Not all of their characteristics were greeted with equal enthusiasm. For people used to living in compound houses, nostalgia for the old central courtyards made them feel they needed to connect their homes to public space in ways that the inward-facing plan lacked. Thus the classic building plan adopted large balconies and verandas that wrapped the structure on multiple sides, a feature of British colonial structures. Many were capped with beautiful railing designs, some with calligraphy of motifs personalized to families who owned the homes.
These balconies gave the Face-Me-I-Face You a renewed outdoor focus for family life and a much-missed sense of community spirit. Spacious balconies created an extension of the house to the street, enabling communication, transparency and interaction between buildings and people. They also helped adapt the buildings to a feature of Yoruba culture: grandiose parties welcoming everyone that are called “owambes” — a Yoruba word that means “it is there.” (The party is implied.)
Without access to the compound house courtyards that used to accommodate these parties, Lagosians improvised by erecting tent-like structures locally called “canopies” on the roads adjacent to the celebrant’s house, which immediately activate the street with music, dance and energy. The external balconies of Face-Me-I-Face-You houses interact well with this culture, drawing people out of their rooms to join the celebrations and creating a communal gaiety. Such is the suitability of this layout for public celebrations that merge homes with the street that the spread of external balconies has also helped to spread this street party culture around the country.
The International Style Arrives
The 1980s saw a change in residential architectural fashion, as the city’s upper class moved to modernist buildings, an international style that had been gradually taking root in Nigeria since the 1950s. These new homes suited contemporary ideas about ideal living conditions: They offered more fully integrated floor plans, where rooms of various sizes connected to each other, rather than just to the lobby, and bathrooms were close by, rather than in a separate wing of the house.
As this style became the new symbol of the wealthy, the lower classes replaced them as tenants in the Face-Me-I-Face-Yous. This association with less-affluent tenants was reinforced by the government, who used the Face-Me-I-Face-You-style layout in buildings constructed as government-sponsored affordable housing, notably during the period of the Second Republic from 1979-1983, when mass housing units were developed to address to the growing city’s housing deficit.
This slide down the social prestige scale saw the trend for breaking up Face-Me-I-Face-You houses into smaller units from the 1990s onwards, in a transition from family houses to tenement housing schemes. Developers and owners rented individual rooms as units, implemented informal tenancies and overcrowded the buildings.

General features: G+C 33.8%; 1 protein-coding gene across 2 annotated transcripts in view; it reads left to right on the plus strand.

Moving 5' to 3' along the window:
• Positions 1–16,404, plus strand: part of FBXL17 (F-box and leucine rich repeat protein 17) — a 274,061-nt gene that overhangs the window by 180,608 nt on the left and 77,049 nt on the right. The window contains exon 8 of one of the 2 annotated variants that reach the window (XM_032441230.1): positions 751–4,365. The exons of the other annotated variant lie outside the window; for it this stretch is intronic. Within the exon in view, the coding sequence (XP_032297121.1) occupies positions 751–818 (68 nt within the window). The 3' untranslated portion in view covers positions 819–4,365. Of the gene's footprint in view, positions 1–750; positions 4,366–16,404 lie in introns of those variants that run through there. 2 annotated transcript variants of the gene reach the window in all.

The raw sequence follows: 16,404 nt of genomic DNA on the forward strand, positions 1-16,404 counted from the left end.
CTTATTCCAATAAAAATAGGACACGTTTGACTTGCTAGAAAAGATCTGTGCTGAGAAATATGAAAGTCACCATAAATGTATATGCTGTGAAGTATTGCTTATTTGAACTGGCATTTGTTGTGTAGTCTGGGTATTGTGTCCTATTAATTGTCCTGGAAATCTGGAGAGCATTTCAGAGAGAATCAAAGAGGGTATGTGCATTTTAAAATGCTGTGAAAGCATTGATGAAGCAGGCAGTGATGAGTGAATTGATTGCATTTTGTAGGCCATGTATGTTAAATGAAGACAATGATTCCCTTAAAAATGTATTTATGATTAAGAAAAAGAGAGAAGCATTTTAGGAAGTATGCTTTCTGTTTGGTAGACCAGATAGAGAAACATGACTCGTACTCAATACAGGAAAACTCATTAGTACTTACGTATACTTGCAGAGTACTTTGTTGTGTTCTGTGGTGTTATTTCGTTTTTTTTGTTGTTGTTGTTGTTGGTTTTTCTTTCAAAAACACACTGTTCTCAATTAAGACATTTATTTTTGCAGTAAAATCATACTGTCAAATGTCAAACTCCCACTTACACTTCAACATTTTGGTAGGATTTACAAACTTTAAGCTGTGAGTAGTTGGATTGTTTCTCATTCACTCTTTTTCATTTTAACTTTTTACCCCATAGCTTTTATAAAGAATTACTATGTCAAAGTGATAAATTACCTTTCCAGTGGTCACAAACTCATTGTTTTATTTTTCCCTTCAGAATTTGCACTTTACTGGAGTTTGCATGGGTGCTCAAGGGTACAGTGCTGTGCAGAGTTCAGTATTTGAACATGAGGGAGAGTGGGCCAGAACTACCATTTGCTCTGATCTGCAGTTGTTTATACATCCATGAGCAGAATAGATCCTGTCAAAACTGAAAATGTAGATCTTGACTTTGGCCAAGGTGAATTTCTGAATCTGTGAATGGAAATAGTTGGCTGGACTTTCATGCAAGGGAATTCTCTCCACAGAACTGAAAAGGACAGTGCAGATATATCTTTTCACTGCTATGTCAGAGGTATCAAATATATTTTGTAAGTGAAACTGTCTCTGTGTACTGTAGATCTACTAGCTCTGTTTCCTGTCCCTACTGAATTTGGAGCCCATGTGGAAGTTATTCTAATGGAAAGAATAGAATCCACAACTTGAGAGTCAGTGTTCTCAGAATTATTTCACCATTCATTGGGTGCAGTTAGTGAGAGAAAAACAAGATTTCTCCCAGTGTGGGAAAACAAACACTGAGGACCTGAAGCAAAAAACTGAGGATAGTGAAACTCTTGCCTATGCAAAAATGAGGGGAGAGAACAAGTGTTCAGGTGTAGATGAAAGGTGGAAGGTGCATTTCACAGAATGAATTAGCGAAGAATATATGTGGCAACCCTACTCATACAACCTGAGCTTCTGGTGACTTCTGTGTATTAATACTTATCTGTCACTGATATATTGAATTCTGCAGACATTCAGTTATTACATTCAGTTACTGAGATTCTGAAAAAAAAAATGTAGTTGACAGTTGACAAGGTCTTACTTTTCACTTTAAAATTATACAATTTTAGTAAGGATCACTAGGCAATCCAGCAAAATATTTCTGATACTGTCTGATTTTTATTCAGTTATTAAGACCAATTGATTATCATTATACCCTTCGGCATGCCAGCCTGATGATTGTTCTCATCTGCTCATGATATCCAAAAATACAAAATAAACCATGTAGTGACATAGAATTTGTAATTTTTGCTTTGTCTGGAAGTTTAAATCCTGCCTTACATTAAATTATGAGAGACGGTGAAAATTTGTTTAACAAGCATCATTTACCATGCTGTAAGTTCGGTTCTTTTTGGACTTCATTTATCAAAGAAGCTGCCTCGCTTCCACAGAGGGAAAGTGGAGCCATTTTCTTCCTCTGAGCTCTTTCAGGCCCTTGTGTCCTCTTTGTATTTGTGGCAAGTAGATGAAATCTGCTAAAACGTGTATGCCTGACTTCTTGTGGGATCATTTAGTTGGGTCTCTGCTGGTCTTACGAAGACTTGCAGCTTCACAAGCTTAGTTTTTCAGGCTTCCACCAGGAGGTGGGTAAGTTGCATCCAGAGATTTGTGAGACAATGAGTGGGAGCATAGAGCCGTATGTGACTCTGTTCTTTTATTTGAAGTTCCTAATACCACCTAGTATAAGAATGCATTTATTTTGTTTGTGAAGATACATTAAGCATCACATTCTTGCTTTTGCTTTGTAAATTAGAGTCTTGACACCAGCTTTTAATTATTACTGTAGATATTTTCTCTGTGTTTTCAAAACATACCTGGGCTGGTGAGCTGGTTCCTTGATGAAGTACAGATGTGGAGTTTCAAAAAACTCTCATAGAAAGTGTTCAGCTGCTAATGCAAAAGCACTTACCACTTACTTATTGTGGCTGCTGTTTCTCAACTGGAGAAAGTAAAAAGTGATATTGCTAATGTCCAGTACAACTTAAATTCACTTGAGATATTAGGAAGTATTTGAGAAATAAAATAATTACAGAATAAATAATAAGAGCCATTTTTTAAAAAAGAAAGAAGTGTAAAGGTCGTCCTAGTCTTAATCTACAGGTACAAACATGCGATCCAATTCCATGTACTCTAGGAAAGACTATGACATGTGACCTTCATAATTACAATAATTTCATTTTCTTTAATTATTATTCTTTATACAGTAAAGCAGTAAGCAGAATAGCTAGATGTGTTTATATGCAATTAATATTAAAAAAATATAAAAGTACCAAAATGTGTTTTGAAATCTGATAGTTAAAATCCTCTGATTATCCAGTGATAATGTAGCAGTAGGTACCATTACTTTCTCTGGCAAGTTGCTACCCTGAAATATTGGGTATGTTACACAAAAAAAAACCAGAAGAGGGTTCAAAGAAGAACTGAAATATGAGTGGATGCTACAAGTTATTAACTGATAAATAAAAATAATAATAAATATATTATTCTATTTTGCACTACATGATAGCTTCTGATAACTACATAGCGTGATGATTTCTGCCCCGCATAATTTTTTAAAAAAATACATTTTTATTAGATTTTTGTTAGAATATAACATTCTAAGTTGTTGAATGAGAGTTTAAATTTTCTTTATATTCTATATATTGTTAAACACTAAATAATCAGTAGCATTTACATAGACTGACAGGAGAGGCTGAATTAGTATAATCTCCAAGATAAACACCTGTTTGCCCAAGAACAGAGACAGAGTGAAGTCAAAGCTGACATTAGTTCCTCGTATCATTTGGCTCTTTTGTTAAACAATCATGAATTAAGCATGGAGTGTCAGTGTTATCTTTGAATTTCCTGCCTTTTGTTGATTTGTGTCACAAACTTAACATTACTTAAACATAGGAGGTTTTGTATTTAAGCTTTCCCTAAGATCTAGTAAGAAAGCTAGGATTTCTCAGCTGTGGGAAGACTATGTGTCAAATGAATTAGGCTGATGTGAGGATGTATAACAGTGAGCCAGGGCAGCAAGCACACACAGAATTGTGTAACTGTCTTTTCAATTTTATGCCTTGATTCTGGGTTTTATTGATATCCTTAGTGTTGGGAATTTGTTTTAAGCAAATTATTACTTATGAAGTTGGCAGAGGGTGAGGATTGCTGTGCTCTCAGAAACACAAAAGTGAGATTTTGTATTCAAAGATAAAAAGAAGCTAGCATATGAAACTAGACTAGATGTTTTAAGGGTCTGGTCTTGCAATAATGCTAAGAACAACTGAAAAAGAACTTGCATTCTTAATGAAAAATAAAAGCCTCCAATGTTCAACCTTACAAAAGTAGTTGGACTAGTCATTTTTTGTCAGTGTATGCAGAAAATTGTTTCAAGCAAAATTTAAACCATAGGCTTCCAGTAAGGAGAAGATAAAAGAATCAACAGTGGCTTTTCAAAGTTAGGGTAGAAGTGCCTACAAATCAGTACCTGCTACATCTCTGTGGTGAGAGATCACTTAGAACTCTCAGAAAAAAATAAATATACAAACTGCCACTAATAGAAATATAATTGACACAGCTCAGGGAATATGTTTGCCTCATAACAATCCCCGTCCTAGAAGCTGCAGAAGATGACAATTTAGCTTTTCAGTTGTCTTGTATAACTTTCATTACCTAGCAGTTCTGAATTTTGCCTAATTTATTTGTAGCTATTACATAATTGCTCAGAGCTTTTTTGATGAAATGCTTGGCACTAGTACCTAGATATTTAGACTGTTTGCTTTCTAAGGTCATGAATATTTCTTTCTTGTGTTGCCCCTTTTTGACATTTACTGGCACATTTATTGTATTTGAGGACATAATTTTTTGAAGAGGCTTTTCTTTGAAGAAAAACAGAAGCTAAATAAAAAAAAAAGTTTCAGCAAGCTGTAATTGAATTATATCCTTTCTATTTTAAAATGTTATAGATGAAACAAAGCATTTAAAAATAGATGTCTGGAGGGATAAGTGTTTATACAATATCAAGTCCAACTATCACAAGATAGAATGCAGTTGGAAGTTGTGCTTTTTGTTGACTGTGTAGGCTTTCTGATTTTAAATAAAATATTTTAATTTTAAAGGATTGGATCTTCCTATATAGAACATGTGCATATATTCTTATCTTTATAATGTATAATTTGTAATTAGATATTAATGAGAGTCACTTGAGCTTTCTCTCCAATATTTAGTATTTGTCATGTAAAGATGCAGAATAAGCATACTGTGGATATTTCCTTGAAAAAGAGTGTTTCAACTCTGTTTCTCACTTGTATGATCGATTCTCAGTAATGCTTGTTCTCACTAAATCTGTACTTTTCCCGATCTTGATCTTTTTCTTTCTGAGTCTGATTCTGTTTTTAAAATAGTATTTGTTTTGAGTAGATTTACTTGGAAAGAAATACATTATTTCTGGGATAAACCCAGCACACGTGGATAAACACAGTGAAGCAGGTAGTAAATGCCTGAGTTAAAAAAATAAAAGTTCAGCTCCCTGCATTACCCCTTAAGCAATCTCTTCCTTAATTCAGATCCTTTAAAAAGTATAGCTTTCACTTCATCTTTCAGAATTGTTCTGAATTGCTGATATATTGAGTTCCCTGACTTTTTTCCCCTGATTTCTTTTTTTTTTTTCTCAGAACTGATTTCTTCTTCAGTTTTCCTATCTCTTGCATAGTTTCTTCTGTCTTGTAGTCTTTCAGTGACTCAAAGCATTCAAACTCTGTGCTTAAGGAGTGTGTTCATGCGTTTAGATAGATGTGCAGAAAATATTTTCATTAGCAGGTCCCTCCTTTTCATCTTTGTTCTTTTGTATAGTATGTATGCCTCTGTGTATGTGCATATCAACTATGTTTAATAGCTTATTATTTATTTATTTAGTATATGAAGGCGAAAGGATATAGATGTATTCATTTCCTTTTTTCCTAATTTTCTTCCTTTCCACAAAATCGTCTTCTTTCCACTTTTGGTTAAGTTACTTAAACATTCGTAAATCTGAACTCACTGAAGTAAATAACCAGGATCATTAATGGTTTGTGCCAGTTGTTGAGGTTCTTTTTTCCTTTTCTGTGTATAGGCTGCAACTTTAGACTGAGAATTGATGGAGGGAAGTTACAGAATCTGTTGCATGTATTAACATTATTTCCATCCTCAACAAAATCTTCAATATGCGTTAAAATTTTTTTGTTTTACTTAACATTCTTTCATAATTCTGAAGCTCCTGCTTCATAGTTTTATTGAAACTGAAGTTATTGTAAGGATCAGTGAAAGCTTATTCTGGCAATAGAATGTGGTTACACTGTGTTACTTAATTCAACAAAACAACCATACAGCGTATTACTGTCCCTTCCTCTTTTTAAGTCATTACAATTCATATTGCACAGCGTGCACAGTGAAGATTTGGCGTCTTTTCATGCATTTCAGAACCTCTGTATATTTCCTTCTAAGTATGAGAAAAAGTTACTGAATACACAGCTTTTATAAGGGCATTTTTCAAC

In time, the Face-Me-I-Face-Yous came to reflect the rapid, unequal urbanization experienced across Lagos as a whole. They became homes to diverse ethnic groups from around the country migrating to Lagos, leaving tenants previously unfamiliar with each other in a state of social tension, in apparent competition for a better standard of living. With the larger extended families the buildings were intended for long since departed, a diverse, non-related population risked making Face-Me-I-Face-Yous places of conflict.
The lively daily friction of living in this way has made the complexes a common setting for Nigerian drama and comedy, as places where both the charming and frustrating aspects of living in close quarters with sometimes larger-than-life neighbors are clearly exposed. These constant tensions have also earned the buildings another tongue-in-cheek name: the Face-Me-I-Slap-You.
And yet, while this type of housing is now often overcrowded and in poor condition, it still offers some advantages that aren’t found in contemporary housing. The broad, spacious balconies of older Face-Me-I-Face-Yous offer possibilities for a vibrant public life — not just owambes but daily street leisure and house-to-house conversations. These are absent from many contemporary Nigerian houses, which have small balconies that can’t truly extend interior spaces and often have high fence walls that keep them isolated.
In turn, current houses and apartment buildings also develop an inward-looking character, making the contemporary street a quiet gallery of fence walls. Face-Me-I-Face-You houses may mostly lie in a poor state today, but they once possessed powerful design ideals, starting a dialogue on what Nigerian architecture was, and what it might become. This dialogue could still inspire a renovation and rethink of surviving homes — and a source of future inspiration for building anew in Lagos’ dense urban fabric.